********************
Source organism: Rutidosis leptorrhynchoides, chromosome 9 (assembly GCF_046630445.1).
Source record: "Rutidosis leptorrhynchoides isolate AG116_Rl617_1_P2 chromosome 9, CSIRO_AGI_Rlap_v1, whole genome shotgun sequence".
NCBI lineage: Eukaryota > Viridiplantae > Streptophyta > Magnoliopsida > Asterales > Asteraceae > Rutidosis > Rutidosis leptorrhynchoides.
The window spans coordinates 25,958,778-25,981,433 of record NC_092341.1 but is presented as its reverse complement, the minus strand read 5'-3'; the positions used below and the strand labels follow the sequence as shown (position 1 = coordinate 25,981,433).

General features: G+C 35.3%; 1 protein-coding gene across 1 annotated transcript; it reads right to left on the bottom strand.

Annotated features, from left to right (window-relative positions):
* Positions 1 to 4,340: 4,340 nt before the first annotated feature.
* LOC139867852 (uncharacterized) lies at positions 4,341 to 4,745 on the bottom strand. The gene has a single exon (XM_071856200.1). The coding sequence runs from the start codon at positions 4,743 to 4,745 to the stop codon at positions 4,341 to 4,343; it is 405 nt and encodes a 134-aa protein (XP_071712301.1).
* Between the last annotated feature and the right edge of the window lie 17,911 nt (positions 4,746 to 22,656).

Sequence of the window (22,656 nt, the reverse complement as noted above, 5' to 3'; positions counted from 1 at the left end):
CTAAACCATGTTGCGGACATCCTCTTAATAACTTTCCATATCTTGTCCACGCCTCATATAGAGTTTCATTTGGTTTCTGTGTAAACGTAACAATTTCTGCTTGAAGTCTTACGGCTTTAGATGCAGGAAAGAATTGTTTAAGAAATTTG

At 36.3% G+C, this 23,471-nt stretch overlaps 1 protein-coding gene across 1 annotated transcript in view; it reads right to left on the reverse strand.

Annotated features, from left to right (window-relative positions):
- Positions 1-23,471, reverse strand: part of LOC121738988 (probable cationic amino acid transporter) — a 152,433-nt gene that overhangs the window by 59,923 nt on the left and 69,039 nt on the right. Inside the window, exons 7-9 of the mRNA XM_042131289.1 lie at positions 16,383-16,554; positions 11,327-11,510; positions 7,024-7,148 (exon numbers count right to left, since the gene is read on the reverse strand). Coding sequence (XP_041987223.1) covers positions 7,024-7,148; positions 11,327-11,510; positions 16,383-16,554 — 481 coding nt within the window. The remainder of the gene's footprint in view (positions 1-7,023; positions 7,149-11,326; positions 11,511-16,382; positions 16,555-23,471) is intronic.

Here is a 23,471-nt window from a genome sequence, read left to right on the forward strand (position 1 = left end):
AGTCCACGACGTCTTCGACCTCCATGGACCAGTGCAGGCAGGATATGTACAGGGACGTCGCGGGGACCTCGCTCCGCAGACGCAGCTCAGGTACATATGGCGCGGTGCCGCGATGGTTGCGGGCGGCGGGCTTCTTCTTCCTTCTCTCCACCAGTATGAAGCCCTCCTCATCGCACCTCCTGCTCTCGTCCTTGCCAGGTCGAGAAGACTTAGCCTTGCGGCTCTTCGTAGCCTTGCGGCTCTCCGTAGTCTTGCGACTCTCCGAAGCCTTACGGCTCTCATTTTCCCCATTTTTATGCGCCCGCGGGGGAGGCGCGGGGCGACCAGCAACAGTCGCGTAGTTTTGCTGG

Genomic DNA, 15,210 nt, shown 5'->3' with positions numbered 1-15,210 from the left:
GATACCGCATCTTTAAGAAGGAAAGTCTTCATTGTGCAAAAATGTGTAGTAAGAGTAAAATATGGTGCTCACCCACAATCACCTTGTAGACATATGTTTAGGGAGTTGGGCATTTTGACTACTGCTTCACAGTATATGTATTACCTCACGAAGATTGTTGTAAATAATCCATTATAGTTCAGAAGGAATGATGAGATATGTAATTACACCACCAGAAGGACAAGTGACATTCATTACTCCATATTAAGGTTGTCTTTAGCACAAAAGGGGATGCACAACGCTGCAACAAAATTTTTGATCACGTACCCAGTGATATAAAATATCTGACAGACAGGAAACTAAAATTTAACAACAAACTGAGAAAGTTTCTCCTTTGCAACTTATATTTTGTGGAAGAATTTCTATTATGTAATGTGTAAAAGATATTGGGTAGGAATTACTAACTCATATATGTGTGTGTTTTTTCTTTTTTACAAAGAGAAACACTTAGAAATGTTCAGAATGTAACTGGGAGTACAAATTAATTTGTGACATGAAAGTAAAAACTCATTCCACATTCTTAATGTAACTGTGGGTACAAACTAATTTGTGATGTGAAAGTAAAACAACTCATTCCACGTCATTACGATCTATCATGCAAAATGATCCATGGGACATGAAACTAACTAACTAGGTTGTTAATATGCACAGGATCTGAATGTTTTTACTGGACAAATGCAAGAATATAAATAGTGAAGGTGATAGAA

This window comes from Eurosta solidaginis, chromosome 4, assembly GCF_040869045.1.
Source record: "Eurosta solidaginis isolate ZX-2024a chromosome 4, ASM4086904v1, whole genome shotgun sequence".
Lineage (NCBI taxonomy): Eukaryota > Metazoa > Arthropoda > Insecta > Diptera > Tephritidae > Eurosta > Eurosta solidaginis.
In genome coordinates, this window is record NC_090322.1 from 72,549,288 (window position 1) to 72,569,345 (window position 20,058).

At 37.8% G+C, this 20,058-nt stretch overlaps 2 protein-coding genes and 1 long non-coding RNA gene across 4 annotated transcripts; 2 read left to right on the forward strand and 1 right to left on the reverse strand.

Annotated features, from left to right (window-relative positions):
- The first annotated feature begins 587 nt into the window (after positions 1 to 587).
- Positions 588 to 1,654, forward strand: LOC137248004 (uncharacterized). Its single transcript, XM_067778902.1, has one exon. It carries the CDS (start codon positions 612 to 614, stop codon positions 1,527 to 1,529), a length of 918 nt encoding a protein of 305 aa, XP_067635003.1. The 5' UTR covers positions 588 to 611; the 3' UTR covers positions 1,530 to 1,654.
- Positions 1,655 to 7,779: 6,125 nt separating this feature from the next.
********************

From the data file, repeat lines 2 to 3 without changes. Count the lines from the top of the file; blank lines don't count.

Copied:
Source record: "Rutidosis leptorrhynchoides isolate AG116_Rl617_1_P2 chromosome 9, CSIRO_AGI_Rlap_v1, whole genome shotgun sequence".
NCBI lineage: Eukaryota > Viridiplantae > Streptophyta > Magnoliopsida > Asterales > Asteraceae > Rutidosis > Rutidosis leptorrhynchoides.